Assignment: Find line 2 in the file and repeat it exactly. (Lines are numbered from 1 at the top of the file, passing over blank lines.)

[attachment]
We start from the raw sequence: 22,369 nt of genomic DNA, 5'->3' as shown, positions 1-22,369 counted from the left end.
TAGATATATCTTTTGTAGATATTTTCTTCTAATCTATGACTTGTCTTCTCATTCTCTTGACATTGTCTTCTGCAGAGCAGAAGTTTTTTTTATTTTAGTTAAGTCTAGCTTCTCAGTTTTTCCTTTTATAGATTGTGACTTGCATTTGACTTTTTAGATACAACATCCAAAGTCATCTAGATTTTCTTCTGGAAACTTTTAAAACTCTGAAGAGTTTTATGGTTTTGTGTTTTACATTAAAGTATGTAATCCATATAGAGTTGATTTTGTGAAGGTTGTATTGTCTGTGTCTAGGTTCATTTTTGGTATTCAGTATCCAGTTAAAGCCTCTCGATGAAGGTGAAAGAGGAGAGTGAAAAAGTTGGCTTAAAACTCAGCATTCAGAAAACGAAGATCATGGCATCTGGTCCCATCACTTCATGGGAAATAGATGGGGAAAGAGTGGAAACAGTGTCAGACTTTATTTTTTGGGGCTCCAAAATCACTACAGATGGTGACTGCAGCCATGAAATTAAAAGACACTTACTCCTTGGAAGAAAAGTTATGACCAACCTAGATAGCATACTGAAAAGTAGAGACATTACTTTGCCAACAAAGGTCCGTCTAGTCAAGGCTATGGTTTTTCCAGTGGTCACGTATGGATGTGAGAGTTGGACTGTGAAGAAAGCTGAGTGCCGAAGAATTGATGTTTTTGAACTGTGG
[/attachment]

TAGATATATCTTTTGTAGATATTTTCTTCTAATCTATGACTTGTCTTCTCATTCTCTTGACATTGTCTTCTGCAGAGCAGAAGTTTTTTTTATTTTAGTTAAGTCTAGCTTCTCAGTTTTTCCTTTTATAGATTGTGACTTGCATTTGACTTTTTAGATACAACATCCAAAGTCATCTAGATTTTCTTCTGGAAACTTTTAAAACTCTGAAGAGTTTTATGGTTTTGTGTTTTACATTAAAGTATGTAATCCATATAGAGTTGATTTTGTGAAGGTTGTATTGTCTGTGTCTAGGTTCATTTTTGGTATTCAGTATCCAGTTAAAGCCTCTCGATGAAGGTGAAAGAGGAGAGTGAAAAAGTTGGCTTAAAACTCAGCATTCAGAAAACGAAGATCATGGCATCTGGTCCCATCACTTCATGGGAAATAGATGGGGAAAGAGTGGAAACAGTGTCAGACTTTATTTTTTGGGGCTCCAAAATCACTACAGATGGTGACTGCAGCCATGAAATTAAAAGACACTTACTCCTTGGAAGAAAAGTTATGACCAACCTAGATAGCATACTGAAAAGTAGAGACATTACTTTGCCAACAAAGGTCCGTCTAGTCAAGGCTATGGTTTTTCCAGTGGTCACGTATGGATGTGAGAGTTGGACTGTGAAGAAAGCTGAGTGCCGAAGAATTGATGTTTTTGAACTGTGG